#2. The Joy of making Music: Being Men and Women in a world that is becoming increasingly androgynous
Growing up in the 90s, I was often subjected to phrases like, ‘Women aren’t lesser than men.’ A decade later, I was entertained by advertisements that increasingly promoted gender enmity– “Why should boys have all the fun?” Despite being born and raised in a household that seldom made me feel underprivileged because of my gender, by the time I was 18, I was full of outrage. Being a female made me feel angry, made me increasingly sensitive towards the crimes being committed towards women. Certainly women were suffering so much out there at the hands of men; the battle had become domestic. Everything seemed to be against me. All the rules were devised to put me – a woman – in a figurative prison.
Not just I, my brother also grew up tormented by the same trends of gender understanding. Most of our childhood and early adolescence was spent with him being torn in the roles of sometimes being a brother and sometimes a competitive male. He silently suffered and sometimes complained
As siblings, we rarely took any opportunity to appreciate each other. Moreover, we were taught that siblings were supposed to be this way. What appeared to be sibling-norm on the surface only grew to become more and more toxic within us as years passed by. Only when I started attending university, I realized that it was not the norm. This toxicity was chosen and taught. At university, I saw how my classmates spoke about their siblings. How siblings cherished each other; how they participated in each others’ victories and sorrows. How they participated intimately in making siblingship meaningful. That is not how we were. That is not how he encouraged me to behave, or I, him.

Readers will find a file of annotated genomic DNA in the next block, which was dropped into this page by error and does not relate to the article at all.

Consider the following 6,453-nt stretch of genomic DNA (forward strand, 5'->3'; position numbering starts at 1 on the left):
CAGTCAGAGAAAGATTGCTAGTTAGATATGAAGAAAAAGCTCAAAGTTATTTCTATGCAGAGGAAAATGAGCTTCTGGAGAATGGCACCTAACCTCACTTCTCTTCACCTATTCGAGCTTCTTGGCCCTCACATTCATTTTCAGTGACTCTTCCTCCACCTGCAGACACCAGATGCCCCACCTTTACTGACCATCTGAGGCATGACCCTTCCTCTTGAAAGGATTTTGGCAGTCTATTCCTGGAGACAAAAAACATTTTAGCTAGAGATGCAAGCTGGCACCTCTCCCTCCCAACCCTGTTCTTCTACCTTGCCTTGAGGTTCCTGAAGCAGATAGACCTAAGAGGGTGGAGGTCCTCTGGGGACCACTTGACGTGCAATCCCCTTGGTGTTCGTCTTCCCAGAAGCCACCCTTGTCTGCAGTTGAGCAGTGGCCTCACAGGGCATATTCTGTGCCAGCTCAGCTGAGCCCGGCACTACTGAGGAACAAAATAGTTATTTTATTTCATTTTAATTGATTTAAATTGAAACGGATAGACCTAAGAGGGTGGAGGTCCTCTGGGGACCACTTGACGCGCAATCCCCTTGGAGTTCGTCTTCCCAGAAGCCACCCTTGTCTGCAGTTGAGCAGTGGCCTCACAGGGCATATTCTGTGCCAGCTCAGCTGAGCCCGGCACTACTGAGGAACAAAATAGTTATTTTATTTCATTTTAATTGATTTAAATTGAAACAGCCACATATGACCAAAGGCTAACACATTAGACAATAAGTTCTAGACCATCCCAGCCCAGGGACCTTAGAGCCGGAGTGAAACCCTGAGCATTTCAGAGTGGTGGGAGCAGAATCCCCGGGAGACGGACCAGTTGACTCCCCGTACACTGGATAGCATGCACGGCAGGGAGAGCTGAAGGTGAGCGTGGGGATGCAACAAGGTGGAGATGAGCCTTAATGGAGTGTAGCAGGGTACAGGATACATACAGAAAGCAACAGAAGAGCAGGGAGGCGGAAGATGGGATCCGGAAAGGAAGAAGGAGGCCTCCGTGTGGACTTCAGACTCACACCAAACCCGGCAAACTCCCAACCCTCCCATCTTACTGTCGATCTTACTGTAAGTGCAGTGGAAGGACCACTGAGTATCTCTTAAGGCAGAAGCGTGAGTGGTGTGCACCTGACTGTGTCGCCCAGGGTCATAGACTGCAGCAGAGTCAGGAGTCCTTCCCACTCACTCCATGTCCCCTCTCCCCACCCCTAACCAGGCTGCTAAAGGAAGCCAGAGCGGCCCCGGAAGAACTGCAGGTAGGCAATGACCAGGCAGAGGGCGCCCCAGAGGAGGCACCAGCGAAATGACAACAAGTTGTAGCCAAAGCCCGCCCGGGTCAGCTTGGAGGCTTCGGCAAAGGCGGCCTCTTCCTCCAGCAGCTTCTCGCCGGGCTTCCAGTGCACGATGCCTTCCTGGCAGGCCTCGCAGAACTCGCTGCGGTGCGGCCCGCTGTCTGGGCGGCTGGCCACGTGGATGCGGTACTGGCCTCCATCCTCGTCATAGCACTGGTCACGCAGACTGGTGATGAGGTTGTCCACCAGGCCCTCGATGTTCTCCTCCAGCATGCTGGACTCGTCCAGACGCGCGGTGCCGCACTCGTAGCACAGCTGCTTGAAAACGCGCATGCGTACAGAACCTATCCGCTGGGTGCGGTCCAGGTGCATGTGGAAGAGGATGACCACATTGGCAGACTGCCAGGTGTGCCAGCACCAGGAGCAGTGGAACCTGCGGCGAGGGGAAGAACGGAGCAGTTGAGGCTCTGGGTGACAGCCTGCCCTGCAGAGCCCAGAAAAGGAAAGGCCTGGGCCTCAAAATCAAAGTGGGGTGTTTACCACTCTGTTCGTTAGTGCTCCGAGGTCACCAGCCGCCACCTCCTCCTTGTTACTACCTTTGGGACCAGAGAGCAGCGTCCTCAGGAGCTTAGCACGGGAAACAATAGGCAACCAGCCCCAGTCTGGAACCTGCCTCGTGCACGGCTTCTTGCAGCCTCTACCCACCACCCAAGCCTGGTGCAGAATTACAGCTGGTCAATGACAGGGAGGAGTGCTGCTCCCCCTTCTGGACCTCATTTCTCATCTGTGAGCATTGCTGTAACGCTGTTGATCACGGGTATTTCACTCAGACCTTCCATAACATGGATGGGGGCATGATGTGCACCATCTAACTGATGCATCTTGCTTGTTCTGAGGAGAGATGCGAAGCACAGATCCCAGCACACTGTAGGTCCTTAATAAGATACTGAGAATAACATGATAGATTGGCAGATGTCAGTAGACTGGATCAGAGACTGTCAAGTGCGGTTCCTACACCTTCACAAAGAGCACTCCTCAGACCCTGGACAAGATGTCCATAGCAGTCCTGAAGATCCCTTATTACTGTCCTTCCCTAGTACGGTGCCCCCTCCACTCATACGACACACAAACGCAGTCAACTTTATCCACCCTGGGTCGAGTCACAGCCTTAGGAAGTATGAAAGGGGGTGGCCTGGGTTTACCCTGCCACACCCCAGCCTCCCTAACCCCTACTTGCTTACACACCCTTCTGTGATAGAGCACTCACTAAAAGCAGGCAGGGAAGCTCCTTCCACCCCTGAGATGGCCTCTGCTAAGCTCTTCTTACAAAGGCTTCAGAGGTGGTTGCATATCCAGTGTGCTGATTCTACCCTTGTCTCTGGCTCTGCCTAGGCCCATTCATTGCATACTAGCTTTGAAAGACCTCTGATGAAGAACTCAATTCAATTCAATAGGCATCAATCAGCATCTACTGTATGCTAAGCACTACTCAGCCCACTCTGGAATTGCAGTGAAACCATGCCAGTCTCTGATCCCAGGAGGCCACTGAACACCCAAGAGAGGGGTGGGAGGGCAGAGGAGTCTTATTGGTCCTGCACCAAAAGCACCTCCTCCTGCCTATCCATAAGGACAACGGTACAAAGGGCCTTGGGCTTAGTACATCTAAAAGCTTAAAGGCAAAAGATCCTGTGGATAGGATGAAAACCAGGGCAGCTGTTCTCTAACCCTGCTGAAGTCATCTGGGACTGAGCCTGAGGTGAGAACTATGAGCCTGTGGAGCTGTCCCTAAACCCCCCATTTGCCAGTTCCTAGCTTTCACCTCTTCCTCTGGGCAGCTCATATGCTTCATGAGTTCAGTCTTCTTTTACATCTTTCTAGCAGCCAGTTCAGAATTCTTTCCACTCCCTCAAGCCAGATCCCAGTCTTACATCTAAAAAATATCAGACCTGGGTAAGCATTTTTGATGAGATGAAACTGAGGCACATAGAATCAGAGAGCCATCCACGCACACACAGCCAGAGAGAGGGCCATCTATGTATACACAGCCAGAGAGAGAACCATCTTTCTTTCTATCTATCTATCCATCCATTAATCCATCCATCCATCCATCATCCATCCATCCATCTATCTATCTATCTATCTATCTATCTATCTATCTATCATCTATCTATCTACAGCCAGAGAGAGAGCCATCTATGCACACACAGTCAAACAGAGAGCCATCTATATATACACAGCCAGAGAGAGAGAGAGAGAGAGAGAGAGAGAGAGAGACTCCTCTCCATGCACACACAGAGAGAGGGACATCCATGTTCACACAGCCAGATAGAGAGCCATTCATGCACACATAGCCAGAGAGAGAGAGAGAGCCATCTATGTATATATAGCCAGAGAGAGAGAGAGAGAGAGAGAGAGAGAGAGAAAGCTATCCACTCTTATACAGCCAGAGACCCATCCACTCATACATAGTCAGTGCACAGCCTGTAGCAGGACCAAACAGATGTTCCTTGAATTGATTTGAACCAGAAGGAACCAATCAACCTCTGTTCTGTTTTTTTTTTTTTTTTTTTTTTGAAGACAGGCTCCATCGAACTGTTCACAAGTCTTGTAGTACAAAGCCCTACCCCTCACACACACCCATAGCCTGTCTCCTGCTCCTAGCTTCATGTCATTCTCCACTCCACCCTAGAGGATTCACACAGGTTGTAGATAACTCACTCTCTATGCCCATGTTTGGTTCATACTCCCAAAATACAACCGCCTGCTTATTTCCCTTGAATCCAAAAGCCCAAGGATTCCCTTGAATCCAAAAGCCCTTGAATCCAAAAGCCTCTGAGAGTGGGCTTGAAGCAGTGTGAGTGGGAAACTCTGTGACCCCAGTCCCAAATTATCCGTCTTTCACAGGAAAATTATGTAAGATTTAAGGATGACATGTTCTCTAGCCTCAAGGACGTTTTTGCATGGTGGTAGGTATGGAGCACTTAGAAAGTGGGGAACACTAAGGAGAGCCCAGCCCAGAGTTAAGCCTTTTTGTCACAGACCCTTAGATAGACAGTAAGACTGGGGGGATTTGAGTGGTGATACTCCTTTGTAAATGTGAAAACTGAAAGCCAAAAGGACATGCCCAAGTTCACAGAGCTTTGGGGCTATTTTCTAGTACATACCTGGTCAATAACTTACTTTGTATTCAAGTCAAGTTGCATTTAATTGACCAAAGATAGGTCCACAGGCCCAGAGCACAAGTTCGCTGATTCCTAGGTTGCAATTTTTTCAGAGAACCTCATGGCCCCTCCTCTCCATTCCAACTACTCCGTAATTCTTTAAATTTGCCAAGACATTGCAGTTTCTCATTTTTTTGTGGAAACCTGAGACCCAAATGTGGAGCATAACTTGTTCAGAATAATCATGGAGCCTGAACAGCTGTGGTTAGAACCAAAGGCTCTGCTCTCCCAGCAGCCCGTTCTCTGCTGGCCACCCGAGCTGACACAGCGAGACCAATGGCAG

That year I saved (for the first time ever) for his birthday. (Side-note: Birthdays and anniversaries are not a thing at our place.) At midnight, I hushed everyone to his room while he was still asleep, and we woke him up to a horrible looking birthday-cake which was the first thing I’d ever baked. He woke up not hugging and hooting
I am certain that many people come to this point in life when the inherent worth of their siblings dawns upon them like a full moon. I also know quite well that some people are so unwilling to lay their hurt, angry selves behind that this will never be the case for them. I take today’s letter to talk about how two people, especially a man and a woman, can live a relationship the way music is made.
Recovery from feminism was a long process for me. At each step, I had to take a long pause to marvel at the interdependent beauty of masculine and feminine energies in existence. There were revelations that healed my relationships not only with people but also with myself. I began seeing the men in my life in a different light. Mostly, I stepped back from places to sometimes let and at other times demand men to become men.